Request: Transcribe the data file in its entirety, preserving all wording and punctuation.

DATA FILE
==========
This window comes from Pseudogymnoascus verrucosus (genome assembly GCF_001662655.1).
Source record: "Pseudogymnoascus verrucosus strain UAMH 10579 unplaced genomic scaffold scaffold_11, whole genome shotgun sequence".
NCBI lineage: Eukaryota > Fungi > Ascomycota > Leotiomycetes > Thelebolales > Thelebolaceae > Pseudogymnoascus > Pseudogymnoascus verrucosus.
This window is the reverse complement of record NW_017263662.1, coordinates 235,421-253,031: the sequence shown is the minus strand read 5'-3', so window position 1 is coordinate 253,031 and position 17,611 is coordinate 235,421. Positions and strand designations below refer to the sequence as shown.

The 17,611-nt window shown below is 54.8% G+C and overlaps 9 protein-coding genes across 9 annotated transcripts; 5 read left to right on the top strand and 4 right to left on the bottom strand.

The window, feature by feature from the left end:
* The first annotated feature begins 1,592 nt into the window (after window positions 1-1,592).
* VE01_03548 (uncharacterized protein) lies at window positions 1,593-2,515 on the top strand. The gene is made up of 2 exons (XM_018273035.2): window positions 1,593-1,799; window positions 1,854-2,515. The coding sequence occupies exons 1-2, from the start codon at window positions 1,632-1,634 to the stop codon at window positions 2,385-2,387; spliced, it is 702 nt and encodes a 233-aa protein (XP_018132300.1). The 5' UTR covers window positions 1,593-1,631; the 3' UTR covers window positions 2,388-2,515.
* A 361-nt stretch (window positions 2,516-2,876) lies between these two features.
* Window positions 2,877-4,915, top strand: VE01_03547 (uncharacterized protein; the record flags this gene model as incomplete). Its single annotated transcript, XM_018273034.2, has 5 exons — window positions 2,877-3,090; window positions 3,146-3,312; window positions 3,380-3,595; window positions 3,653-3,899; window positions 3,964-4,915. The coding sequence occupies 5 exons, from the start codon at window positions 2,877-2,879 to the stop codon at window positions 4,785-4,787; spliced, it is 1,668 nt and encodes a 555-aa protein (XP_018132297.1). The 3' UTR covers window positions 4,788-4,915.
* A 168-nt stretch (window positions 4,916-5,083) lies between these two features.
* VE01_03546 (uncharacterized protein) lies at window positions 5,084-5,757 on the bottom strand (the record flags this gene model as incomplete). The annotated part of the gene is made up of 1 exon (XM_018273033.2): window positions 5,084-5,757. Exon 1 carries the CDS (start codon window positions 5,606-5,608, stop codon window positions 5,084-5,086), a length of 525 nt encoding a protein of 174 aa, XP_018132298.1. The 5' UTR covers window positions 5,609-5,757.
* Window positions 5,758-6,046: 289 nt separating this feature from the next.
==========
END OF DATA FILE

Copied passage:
This window comes from Pseudogymnoascus verrucosus (genome assembly GCF_001662655.1).
Source record: "Pseudogymnoascus verrucosus strain UAMH 10579 unplaced genomic scaffold scaffold_11, whole genome shotgun sequence".
NCBI lineage: Eukaryota > Fungi > Ascomycota > Leotiomycetes > Thelebolales > Thelebolaceae > Pseudogymnoascus > Pseudogymnoascus verrucosus.
This window is the reverse complement of record NW_017263662.1, coordinates 235,421-253,031: the sequence shown is the minus strand read 5'-3', so window position 1 is coordinate 253,031 and position 17,611 is coordinate 235,421. Positions and strand designations below refer to the sequence as shown.

The 17,611-nt window shown below is 54.8% G+C and overlaps 9 protein-coding genes across 9 annotated transcripts; 5 read left to right on the top strand and 4 right to left on the bottom strand.

The window, feature by feature from the left end:
* The first annotated feature begins 1,592 nt into the window (after window positions 1-1,592).
* VE01_03548 (uncharacterized protein) lies at window positions 1,593-2,515 on the top strand. The gene is made up of 2 exons (XM_018273035.2): window positions 1,593-1,799; window positions 1,854-2,515. The coding sequence occupies exons 1-2, from the start codon at window positions 1,632-1,634 to the stop codon at window positions 2,385-2,387; spliced, it is 702 nt and encodes a 233-aa protein (XP_018132300.1). The 5' UTR covers window positions 1,593-1,631; the 3' UTR covers window positions 2,388-2,515.
* A 361-nt stretch (window positions 2,516-2,876) lies between these two features.
* Window positions 2,877-4,915, top strand: VE01_03547 (uncharacterized protein; the record flags this gene model as incomplete). Its single annotated transcript, XM_018273034.2, has 5 exons — window positions 2,877-3,090; window positions 3,146-3,312; window positions 3,380-3,595; window positions 3,653-3,899; window positions 3,964-4,915. The coding sequence occupies 5 exons, from the start codon at window positions 2,877-2,879 to the stop codon at window positions 4,785-4,787; spliced, it is 1,668 nt and encodes a 555-aa protein (XP_018132297.1). The 3' UTR covers window positions 4,788-4,915.
* A 168-nt stretch (window positions 4,916-5,083) lies between these two features.
* VE01_03546 (uncharacterized protein) lies at window positions 5,084-5,757 on the bottom strand (the record flags this gene model as incomplete). The annotated part of the gene is made up of 1 exon (XM_018273033.2): window positions 5,084-5,757. Exon 1 carries the CDS (start codon window positions 5,606-5,608, stop codon window positions 5,084-5,086), a length of 525 nt encoding a protein of 174 aa, XP_018132298.1. The 5' UTR covers window positions 5,609-5,757.
* Window positions 5,758-6,046: 289 nt separating this feature from the next.